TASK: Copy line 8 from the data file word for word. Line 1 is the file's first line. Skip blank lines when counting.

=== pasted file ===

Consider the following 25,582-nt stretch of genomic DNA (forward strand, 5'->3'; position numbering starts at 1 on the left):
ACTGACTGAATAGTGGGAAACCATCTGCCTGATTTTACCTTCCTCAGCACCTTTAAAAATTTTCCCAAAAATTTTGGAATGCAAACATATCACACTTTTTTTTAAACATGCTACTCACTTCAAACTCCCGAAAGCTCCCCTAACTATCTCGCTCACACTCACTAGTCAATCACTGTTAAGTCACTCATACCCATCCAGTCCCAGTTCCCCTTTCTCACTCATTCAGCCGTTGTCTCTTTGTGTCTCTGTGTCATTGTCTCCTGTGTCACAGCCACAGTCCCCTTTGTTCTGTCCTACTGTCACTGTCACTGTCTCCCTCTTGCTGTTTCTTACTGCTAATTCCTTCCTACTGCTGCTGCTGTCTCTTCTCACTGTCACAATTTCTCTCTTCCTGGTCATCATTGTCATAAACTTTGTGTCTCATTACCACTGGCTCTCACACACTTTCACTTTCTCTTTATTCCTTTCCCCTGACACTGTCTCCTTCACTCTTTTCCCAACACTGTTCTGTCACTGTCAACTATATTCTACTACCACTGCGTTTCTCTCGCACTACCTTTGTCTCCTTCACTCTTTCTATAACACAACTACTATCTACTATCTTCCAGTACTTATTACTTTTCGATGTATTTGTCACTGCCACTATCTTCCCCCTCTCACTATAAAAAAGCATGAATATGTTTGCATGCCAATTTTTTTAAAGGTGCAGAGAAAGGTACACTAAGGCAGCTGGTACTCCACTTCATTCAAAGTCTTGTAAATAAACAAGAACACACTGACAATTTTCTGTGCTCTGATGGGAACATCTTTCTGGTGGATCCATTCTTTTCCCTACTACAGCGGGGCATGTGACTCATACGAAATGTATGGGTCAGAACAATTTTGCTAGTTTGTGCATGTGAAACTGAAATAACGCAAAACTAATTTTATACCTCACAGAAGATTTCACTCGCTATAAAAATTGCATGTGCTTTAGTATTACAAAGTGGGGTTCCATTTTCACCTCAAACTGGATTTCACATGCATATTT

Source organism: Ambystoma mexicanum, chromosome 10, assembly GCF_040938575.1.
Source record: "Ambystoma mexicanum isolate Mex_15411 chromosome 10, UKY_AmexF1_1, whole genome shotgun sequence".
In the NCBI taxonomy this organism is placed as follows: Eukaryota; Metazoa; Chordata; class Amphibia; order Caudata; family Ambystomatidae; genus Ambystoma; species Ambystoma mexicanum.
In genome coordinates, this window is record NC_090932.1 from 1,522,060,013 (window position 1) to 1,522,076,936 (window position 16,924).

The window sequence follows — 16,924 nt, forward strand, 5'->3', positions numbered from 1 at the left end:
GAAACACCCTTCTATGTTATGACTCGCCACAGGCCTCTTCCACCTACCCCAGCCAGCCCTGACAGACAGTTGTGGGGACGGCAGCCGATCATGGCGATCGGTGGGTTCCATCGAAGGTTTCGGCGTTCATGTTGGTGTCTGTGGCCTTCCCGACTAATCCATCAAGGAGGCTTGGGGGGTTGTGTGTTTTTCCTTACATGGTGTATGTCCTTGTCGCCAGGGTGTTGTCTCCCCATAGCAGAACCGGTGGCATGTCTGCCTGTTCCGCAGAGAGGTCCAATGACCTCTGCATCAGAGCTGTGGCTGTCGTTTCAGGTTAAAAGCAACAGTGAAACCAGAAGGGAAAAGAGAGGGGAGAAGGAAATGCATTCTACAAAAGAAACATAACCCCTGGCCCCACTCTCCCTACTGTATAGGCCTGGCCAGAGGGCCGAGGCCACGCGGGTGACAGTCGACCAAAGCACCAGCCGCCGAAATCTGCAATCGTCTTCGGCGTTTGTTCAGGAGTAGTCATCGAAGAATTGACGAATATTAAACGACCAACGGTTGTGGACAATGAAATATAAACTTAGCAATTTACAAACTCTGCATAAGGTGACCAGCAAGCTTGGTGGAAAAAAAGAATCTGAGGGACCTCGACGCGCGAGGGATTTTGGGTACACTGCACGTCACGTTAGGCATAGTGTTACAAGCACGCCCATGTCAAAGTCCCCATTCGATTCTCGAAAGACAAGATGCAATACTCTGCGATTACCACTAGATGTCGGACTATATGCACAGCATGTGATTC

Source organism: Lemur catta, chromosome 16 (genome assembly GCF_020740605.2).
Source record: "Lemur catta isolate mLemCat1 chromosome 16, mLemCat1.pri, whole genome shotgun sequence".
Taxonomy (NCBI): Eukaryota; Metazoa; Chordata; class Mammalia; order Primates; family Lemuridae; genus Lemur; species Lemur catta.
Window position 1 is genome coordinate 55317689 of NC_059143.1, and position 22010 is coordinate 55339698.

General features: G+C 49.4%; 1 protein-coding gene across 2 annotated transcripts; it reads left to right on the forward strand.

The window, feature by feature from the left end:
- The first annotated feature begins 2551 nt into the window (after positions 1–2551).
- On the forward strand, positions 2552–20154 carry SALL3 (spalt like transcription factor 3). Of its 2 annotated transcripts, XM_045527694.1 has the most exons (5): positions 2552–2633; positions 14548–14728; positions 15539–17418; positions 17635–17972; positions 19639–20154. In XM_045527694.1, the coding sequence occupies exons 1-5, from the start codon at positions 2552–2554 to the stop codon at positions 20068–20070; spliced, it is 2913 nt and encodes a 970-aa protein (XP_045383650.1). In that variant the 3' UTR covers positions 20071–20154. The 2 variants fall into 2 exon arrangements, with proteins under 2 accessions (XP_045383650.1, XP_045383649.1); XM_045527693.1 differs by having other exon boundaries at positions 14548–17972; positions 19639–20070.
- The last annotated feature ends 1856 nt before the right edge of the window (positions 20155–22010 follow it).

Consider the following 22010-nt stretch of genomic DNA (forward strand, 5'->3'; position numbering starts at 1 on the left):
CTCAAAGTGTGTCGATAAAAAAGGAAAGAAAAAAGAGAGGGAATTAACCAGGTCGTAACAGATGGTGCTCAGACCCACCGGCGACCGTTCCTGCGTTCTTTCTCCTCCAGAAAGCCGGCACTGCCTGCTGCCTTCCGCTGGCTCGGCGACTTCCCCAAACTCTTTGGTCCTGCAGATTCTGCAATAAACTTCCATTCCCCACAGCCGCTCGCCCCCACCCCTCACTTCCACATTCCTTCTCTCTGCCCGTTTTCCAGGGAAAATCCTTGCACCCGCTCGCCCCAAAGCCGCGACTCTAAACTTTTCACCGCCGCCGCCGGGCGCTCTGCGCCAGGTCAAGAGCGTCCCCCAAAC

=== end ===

GAAACACCCTTCTATGTTATGACTCGCCACAGGCCTCTTCCACCTACCCCAGCCAGCCCTGACAGACAGTTGTGGGGACGGCAGCCGATCATGGCGATCGGTGGGTTCCATCGAAGGTTTCGGCGTTCATGTTGGTGTCTGTGGCCTTCCCGACTAATCCATCAAGGAGGCTTGGGGGGTTGTGTGTTTTTCCTTACATGGTGTATGTCCTTGTCGCCAGGGTGTTGTCTCCCCATAGCAGAACCGGTGGCATGTCTGCCTGTTCCGCAGAGAGGTCCAATGACCTCTGCATCAGAGCTGTGGCTGTCGTTTCAGGTTAAAAGCAACAGTGAAACCAGAAGGGAAAAGAGAGGGGAGAAGGAAATGCATTCTACAAAAGAAACATAACCCCTGGCCCCACTCTCCCTACTGTATAGGCCTGGCCAGAGGGCCGAGGCCACGCGGGTGACAGTCGACCAAAGCACCAGCCGCCGAAATCTGCAATCGTCTTCGGCGTTTGTTCAGGAGTAGTCATCGAAGAATTGACGAATATTAAACGACCAACGGTTGTGGACAATGAAATATAAACTTAGCAATTTACAAACTCTGCATAAGGTGACCAGCAAGCTTGGTGGAAAAAAAGAATCTGAGGGACCTCGACGCGCGAGGGATTTTGGGTACACTGCACGTCACGTTAGGCATAGTGTTACAAGCACGCCCATGTCAAAGTCCCCATTCGATTCTCGAAAGACAAGATGCAATACTCTGCGATTACCACTAGATGTCGGACTATATGCACAGCATGTGATTC